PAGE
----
When I ran a Delta Green game the other week, one of the players (yes, the player, not their character) was hung up with having “magic” in the game. He could deal with millennia-old squid-headed aliens hanging out on the bottom of the Pacific, but not magic. I explained that magic was really just advanced science based on “hypergeometric principles” which satisfied him for the session, but I decided to work out a brief “scientific” description of how (much of) magic works within my game. It involves physics, vibrations and hand-waving. Mostly the latter.
The universe is multi-dimensional. We are limited in that we are trapped within three-dimensional bodies (that travel at an uncontrollable fixed rate along a fourth time dimension). However, that does not mean that other dimensions do not exist. We simply are not equipped (normally) to see or interact with these other dimensions. Physicists working in string theory have said there are as many as 11 dimensions but even that number may be lower than reality.
However, just because we are limited to three dimensions does not mean that everything is. Some entities exist that live in four, five or even more dimensions simultaneously. Some of these exist in dimensions that overlap with one or more of the ones we inhabit. Others may be around us all the time; invisible and undetectable because they do not overlap with us in any way but around us just the same.
Our minds (as opposed to our physical brains) are not limited to a subset of available dimensions. This is why these other entities are capable of contacting us in our sleep, in our dreams. The most famous example of this is Cthulhu himself, who lies “asleep but dreaming in his home in R’lyeh”. Just because his body is trapped does not mean that his mind is.
There are also ways to physically interact with these entities and the dimensions they inhabit. The two most common are resonance and congruence.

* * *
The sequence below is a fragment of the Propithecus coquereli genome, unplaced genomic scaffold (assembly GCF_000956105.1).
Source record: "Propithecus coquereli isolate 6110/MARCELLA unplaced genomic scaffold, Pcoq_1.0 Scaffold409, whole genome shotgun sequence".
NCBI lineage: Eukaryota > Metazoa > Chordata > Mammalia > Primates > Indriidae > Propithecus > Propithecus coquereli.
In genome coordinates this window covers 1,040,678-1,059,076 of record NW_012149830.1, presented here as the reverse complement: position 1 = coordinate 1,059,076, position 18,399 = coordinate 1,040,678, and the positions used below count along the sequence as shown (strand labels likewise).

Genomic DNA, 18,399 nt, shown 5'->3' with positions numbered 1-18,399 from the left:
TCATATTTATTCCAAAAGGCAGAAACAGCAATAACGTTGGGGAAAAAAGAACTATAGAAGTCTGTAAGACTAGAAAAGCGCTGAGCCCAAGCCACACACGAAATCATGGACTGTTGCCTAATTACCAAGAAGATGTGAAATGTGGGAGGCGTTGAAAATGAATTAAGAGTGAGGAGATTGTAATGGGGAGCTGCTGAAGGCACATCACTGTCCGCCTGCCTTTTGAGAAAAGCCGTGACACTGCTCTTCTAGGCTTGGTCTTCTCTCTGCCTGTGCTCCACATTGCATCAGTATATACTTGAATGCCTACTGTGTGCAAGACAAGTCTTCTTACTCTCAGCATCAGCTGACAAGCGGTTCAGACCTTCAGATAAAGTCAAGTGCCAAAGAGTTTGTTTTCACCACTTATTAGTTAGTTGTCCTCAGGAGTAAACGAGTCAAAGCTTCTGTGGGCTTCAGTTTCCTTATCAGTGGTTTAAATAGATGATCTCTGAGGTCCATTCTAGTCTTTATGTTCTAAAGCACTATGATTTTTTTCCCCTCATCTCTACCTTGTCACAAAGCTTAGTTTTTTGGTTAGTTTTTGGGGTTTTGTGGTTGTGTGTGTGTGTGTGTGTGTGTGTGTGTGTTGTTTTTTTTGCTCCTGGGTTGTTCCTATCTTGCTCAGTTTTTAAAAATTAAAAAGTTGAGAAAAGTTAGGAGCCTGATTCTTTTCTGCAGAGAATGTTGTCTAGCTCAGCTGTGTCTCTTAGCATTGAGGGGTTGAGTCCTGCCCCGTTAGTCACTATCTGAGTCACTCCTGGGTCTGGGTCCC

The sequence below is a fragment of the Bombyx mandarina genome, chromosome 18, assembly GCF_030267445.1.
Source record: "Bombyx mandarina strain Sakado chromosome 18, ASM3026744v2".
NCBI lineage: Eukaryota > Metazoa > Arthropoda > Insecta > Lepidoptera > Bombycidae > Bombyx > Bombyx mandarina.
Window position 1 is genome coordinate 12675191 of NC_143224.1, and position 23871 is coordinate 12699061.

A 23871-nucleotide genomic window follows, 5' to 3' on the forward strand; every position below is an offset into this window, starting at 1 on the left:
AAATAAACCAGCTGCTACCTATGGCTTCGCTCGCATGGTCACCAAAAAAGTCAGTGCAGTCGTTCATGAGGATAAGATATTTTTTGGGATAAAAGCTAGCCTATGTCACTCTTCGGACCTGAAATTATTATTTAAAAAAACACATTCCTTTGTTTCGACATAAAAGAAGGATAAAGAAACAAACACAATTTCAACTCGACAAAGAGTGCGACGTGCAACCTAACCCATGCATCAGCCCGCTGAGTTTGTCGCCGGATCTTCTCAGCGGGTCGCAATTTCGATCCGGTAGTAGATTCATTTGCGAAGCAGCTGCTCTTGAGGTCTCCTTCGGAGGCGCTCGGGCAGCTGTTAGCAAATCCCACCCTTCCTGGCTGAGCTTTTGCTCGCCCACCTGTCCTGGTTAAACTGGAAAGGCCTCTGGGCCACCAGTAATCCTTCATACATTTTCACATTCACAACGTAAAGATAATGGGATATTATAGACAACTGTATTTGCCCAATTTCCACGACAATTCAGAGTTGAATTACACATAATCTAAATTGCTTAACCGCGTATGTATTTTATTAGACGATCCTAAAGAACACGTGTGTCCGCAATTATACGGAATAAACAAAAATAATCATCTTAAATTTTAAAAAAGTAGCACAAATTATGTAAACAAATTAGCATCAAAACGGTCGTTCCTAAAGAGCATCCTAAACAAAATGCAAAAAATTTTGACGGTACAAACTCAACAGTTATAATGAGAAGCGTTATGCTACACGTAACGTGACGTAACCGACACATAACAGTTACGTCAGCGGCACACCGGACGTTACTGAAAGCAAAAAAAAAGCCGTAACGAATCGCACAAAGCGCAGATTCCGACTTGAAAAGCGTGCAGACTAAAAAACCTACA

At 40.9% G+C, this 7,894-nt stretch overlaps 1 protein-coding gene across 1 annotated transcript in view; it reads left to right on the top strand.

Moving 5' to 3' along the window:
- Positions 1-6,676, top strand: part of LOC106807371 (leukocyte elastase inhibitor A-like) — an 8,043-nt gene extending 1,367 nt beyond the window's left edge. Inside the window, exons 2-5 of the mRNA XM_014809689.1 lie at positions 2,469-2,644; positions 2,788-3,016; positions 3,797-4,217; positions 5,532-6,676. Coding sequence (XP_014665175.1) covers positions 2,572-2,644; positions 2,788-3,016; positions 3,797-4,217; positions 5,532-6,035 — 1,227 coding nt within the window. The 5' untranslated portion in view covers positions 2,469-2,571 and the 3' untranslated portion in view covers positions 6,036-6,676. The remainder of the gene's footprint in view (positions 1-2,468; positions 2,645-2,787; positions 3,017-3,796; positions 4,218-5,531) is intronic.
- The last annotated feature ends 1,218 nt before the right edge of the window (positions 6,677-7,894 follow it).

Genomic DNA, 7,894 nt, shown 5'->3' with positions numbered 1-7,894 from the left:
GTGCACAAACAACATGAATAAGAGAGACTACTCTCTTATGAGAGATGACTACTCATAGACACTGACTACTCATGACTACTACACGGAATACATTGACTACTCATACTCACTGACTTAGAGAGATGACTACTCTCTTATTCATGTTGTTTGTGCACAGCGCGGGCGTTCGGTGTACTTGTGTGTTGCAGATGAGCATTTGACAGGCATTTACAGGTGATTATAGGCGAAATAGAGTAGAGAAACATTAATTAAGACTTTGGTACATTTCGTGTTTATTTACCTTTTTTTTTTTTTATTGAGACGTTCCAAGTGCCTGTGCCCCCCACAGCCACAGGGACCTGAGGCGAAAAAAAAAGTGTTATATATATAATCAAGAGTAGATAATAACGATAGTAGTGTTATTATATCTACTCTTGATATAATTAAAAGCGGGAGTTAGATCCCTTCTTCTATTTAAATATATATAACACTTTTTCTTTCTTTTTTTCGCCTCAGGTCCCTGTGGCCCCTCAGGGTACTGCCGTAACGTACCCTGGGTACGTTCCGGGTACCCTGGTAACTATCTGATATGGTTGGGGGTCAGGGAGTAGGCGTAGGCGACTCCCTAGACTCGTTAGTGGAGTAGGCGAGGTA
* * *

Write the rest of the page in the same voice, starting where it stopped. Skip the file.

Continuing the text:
We will start with resonance. While not technically correct it is possible to think of these other dimensions as “vibrating” at a different frequency than we do. If certain frequency patterns are established, a “resonance” can be set up between our dimensions (or at least our fully-dimensioned minds within our dimensions) and the entities inhabiting other sets of dimensions. This is the principle behind many so-called “magical incantations”. The nonsense syllables and atonal music of magical rituals are not really meaningful in and of themselves. “Ph’nglui mglw’nafh Cthulhu R’lyeh wgah’nagl fhtagn!” is thus not necessarily a phrase in an unknown language so much as it is simply a phonetic way of re-creating a set of sonic vibrations that resonate with a particular entity in another set of dimensions.
And these dimensions may be at an arbitrary distance. Even if a place is a long distance away in the three dimensions we normally experience it may be quite close in another set of dimensions. It is said, for example, that Yog-Sothoth is co-terminus with all of time and space. It is. It does not normally exist within the four dimensions that we inhabit but in the set of dimensions it does normally dwell within it overlaps all of ours (though it is not abnormally large within its own planes of existence).
Science, of course, has made great strides in automating such “rituals”. The most well-known example of this is the Tillinghast Resonator (described in Lovecraft’s story From Beyond). This device creates electromagnetic frequencies that allow our minds to easily discern other dimensions. And for entities of those dimensions to discern us.
The other, related method of connecting with these other dimensions is simple geometry. If a particular geometric angle or structure is created that matches an angle or structure in another set of dimensions then a connection can be established between the two. A person or entity can then “translate” (for lack of a better word) from one set of dimensions to another. These are the “angles” and “non-Euclidean geometries” that Lovecraft spoke of. Angles and geometry feature heavily in Dreams in the Witch House, for example, where they seem to feature heavily in the witch’s powers. And the Hounds of Tindalos of course materialize from angles.
By looking at things from a multi-dimensional viewpoint, much of the so-called “magic” is explained. Summons work by translating entities from one set of dimensions to another. Gates work by shifting a traveller to another set of dimensions where their origin and destination are arbitrarily close to one another. The Mi-Go are mining substances we can’t see because they only exist in other dimensions (and they can survive in vacuum because “air” exists in the other dimensions there) and the Insects of Shaggi can pass into our skulls because they are open from other dimensions.
Multiple dimensions also explain such creatures as the Hounds and the Great Race of Yith. They also live in multiple dimensions but instead of being forced along the time dimension as we (and most other species) do, they can travel along it as easily as we can in the other three.
This gives a somewhat consistent and pseudo-scientific explanation for the “magic” encountered in Call of Cthulhu.
Of course, you can always just say it’s just magic. That works too.